A potentially unhealthy mix

The reasoning behind a recommendation against mixing hydronic heating water with potable water in combined systems

By Lance MacNevin


Hydronic radiant heating is a comfortable and efficient technology for a range of buildings, from residential applications to large commercial and industrial facilities. In most projects, it is possible to meet the heat loss of buildings through a heated floor using relatively low-temperature heated fluid, often under 120˚F (48˚C), even at design load or peak demand.

This gives radiant heating systems the flexibility to work with a variety of high-efficiency heat sources, such as low-temperature condensing boilers, geothermal water-to-water heat pumps, air-to-water heat pumps, and solar thermal collection systems. In certain cases, especially with low-load hydronic radiant heating distribution systems, domestic water heaters have been used as the source of warm water, subject to local code requirements. Typical applications of this type of heat source include special dual-purpose water heaters, which are intended to supply both hydronic space heating and hot domestic water, and are designed so that the heating water and the domestic water do not mix. These domestic hot water (DHW) heaters are sometimes described as “combi” or “segregated” and they typically utilize an internal heat exchanger to prevent mixing of the potable water with the hydronic heating water.

When combined hydronic and potable systems are constructed whereby the potable water travels through hydronic heating distribution units such as fan coils, radiators and radiant piping layouts, and components such as valves, circulators, or manifolds, potential health and safety issues may be created. These potential issues include drinking water safety, Legionella and biofilms, and corrosion and equipment life.

The potential for these issues prompted the Plastics Pipe Institute to recommend that combined potable-hydronic systems, where the mixing of hydronic water with potable water may occur, should be avoided. Alternate potential heat sources for small hydronic heating systems include segregated dual-purpose water heaters with internal heat exchangers, or the use of external heat exchangers to separate the potable water from the hydronic water.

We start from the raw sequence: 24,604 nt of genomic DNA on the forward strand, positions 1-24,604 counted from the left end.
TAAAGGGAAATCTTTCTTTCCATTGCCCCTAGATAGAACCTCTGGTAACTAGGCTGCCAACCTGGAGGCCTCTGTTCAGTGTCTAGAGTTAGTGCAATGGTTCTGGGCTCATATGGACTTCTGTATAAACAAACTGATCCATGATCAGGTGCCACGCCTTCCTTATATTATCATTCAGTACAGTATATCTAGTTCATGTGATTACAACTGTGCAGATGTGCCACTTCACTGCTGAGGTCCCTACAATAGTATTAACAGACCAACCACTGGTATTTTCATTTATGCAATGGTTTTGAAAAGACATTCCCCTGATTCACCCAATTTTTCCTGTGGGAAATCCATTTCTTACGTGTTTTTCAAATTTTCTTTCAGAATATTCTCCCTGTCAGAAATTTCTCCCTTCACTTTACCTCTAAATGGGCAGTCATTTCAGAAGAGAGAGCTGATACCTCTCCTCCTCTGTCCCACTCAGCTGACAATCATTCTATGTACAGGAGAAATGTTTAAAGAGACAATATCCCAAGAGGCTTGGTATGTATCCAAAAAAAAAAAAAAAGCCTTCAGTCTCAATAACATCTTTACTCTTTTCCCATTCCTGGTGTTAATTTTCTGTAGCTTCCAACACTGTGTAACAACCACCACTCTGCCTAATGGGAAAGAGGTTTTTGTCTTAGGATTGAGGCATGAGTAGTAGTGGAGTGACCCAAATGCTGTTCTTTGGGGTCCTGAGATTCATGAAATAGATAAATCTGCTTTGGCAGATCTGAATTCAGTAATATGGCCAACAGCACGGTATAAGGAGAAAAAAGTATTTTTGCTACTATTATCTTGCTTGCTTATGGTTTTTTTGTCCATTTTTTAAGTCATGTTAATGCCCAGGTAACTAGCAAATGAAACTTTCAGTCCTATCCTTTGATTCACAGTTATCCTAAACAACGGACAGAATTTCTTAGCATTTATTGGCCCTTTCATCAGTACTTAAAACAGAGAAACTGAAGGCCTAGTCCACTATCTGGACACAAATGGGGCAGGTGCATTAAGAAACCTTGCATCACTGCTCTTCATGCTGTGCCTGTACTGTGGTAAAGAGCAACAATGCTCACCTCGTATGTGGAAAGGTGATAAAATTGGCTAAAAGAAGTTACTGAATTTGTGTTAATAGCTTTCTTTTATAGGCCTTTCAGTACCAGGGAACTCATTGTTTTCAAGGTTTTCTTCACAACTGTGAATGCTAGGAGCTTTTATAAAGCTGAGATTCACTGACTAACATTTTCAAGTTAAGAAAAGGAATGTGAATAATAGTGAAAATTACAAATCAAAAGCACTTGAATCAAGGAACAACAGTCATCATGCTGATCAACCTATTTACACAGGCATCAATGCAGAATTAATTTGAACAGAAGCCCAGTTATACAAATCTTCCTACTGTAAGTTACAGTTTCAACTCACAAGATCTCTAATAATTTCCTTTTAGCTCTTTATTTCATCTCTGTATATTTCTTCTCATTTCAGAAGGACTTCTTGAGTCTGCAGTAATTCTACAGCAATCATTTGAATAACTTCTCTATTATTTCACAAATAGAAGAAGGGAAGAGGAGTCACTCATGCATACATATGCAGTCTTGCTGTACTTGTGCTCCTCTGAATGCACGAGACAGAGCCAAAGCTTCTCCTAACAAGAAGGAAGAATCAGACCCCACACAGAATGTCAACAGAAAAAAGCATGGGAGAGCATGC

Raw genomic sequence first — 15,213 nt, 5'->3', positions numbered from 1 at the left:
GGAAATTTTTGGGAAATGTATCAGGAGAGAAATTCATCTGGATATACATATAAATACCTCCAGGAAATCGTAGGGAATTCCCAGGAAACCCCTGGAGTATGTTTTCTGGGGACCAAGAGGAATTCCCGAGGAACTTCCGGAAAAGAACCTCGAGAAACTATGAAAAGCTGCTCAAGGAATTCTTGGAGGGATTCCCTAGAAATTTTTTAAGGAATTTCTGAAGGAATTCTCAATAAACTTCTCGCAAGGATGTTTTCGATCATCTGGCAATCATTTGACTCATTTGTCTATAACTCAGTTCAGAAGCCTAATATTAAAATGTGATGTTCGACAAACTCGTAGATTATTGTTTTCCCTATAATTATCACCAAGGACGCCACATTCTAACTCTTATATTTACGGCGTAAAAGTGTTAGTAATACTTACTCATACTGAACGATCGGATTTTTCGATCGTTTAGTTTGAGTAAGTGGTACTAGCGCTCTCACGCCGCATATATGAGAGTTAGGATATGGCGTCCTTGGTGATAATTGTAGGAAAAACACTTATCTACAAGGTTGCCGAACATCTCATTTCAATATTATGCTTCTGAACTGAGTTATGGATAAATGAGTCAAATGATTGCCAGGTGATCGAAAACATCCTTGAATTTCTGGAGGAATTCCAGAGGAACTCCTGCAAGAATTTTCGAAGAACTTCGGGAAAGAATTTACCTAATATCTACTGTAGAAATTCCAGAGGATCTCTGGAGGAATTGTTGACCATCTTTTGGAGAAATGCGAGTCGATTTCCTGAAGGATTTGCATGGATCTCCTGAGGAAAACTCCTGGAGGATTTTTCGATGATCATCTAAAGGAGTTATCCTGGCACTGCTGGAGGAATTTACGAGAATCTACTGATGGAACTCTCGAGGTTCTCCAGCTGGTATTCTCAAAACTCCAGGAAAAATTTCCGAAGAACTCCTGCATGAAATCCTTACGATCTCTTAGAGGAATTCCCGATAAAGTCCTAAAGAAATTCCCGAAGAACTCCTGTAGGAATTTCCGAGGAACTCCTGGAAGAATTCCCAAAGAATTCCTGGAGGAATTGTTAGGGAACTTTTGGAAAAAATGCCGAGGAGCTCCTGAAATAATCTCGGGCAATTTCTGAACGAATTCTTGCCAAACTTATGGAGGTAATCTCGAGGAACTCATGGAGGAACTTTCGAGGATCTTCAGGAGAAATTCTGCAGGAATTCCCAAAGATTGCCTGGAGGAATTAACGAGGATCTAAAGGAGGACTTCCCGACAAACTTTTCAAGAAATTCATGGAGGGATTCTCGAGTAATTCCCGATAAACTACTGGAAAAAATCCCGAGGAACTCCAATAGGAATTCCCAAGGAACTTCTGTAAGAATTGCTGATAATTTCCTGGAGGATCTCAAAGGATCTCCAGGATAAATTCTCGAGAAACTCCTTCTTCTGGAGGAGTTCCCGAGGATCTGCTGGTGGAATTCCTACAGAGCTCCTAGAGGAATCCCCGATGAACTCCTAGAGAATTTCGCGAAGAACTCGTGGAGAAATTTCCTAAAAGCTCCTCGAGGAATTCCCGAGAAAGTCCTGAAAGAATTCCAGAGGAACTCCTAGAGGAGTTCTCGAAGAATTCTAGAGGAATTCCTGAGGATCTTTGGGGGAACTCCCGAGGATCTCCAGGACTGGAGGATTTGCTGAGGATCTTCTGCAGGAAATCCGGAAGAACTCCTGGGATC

In 2019, Health Canada published new maximum acceptable concentrations (MAC) for lead in drinking water, introduced new sampling protocols and changed the point of compliance from the drinking water distribution system to the customer’s tap. Components which contact potable water must be certified to standards such as NSF/ANSI/CAN 372 Drinking Water System Components – Lead Content. Similarly, plumbing components must be tested and certified to NSF/ANSI/CAN 61 Drinking Water Components – Health Effects to ensure they are safe for drinking water.

Some hydronic heating components are not intended or certified to be used for potable water. Examples include certain radiators, pipes, fan coils, fittings, balancing or mixing valves, and distribution manifolds. Such items aren’t necessarily marked as “Non-Potable”; the absence of a “Potable Water” or “PW” mark may be the only clue that these components are not suitable for contact with potable water.

Therefore, if these components are installed so that domestic water flows through them and then returns to a potable water outlet, this type of installation may violate regulations regarding the approval of components for drinking water safety, or regulations requiring so-called lead-free components intended to contact potable water, or both, and may contaminate drinking water.



According to the U.S. CDC, Legionnaire’s Disease, a type of severe pneumonia, is caused by breathing in small droplets of water that contain the bacterium Legionella pneumophilla. Legionella has been a topic of much research in recent years, with experts in the public health and plumbing fields focusing on piping designs that minimize dead-legs and stagnant water. Research indicates that Legionella can grow in water between 68°F and 120°F (20°C to 48°C), with an ideal growth range of 85°F to 110°F (29°C to 43°C).